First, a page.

It is technically possible and economically sensible to charge batteries for transport vehicles when surplus green power is available within the network. This is the main finding of the BESIC research project which, over the past three-and-a-half years, has transformed the HHLA Container Terminal Altenwerder in the Port of Hamburg into an open-air laboratory for the energy transition.
The HHLA Container Terminal Altenwerder (CTA), automated heavy goods vehicles transport containers between ship and yard. Ten of them run on batteries that are charged with surplus green power. A battery administration system was developed as part of the research project Battery Electric Heavy Goods Transports within the Intelligent Container Terminal Operation (BESIC), which ensures that the batteries in the charging station are always charged at the optimum time from an environmental and operational perspective by exchanging data with Vattenfall’s load forecasting systems and the CTA terminal management system.
The project also demonstrated that managing charging in this way not only made sense from an ecological point of view, but is also interesting from an economic perspective. BESIC has shown that battery-operated automated guided vehicles (AGVs, from Terex Port Solutions) can be operated more economically than diesel/electric AGVs – based on a realistic estimation of energy prices. The cost of purchasing battery-operated AGVs including batteries and a charging station are higher, however over the years they will pay off as a result of lower energy and maintenance costs.
“I am so pleased that at Altenwerder, we were able to demonstrate that an intelligent charging strategy can lead to significant savings in operating costs. This paves the way for related areas of application, such as running electric buses in the public transport network or battery-operated apron vehicles at airports. BESIC has thereby enabled us to make the innovative contribution to the energy transition that we had hoped for at the start,” says Boris Wulff, BESIC project manager at Hamburger Hafen- und Logistik AG’s (HHLA) Container Terminal Altenwerder.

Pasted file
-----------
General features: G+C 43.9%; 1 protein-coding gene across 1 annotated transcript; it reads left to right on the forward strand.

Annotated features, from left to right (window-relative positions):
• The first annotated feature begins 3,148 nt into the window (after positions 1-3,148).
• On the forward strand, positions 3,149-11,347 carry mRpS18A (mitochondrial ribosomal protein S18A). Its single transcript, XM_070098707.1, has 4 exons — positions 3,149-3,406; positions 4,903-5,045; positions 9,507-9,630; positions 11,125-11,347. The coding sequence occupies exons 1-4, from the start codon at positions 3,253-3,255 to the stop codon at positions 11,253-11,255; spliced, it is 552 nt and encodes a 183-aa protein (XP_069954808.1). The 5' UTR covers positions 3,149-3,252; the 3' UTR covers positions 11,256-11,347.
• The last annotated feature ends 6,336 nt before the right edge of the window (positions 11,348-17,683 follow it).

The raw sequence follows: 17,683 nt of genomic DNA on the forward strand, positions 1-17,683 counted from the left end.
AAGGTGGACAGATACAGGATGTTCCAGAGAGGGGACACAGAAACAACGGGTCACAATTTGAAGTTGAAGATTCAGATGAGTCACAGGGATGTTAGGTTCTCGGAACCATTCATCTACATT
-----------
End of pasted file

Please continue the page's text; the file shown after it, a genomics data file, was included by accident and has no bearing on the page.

The results of this research project could even reach further major customers in the near future, as Dr. Oliver Weinmann, Managing Director of Vattenfall Europe Innovation GmbH, explains: “The energy transition is meeting Industry 4.0. As part of the BESIC project, we have developed and implemented an automated systems concept with which HHLA can capitalise on its demand flexibility in the energy market and affordably charge its vehicles. What worked exceptionally well at the CTA is now available to highly automated customers throughout Germany.”
The BESIC partners at Altenwerder also tested different batteries to compare them. Lithium-ion technology was used in addition to conventional lead batteries. The lithium-nickel-manganese-cobalt-oxide battery and the lithium-metal-polymer battery both have a capacity of nearly 210 kWh – this is approximately equivalent to ten times the battery power of a small e-vehicle. The lithium-ion batteries weigh approximately four tonnes, i.e. only a third of lead batteries. This has a positive effect on AGVs’ energy consumption and energy costs. Compared to lead battery systems, electricity consumption in operative use decreased by more than a fifth. The use of lithium-ion batteries in field tests gives reason to reconsider the previous battery strategy. To this, the Energy Research Centre in Lower Saxony (EFZN) has already started work on a new research project. The project has been running since 1 November 2016 at the EFZN’s battery test centre in Goslar and is led by Prof. Hans-Peter Beck.
The BESIC project, which was kicked off in January 2013, was funded by the German Federal Ministry of Economics and Energy (BMWi). The German government named it a flagship project for e-mobility. You can find the project’s complete findings as well as further information on the test setup in the BESIC concluding report (in German only), which is available as a PDF at hhla.de directly below this text.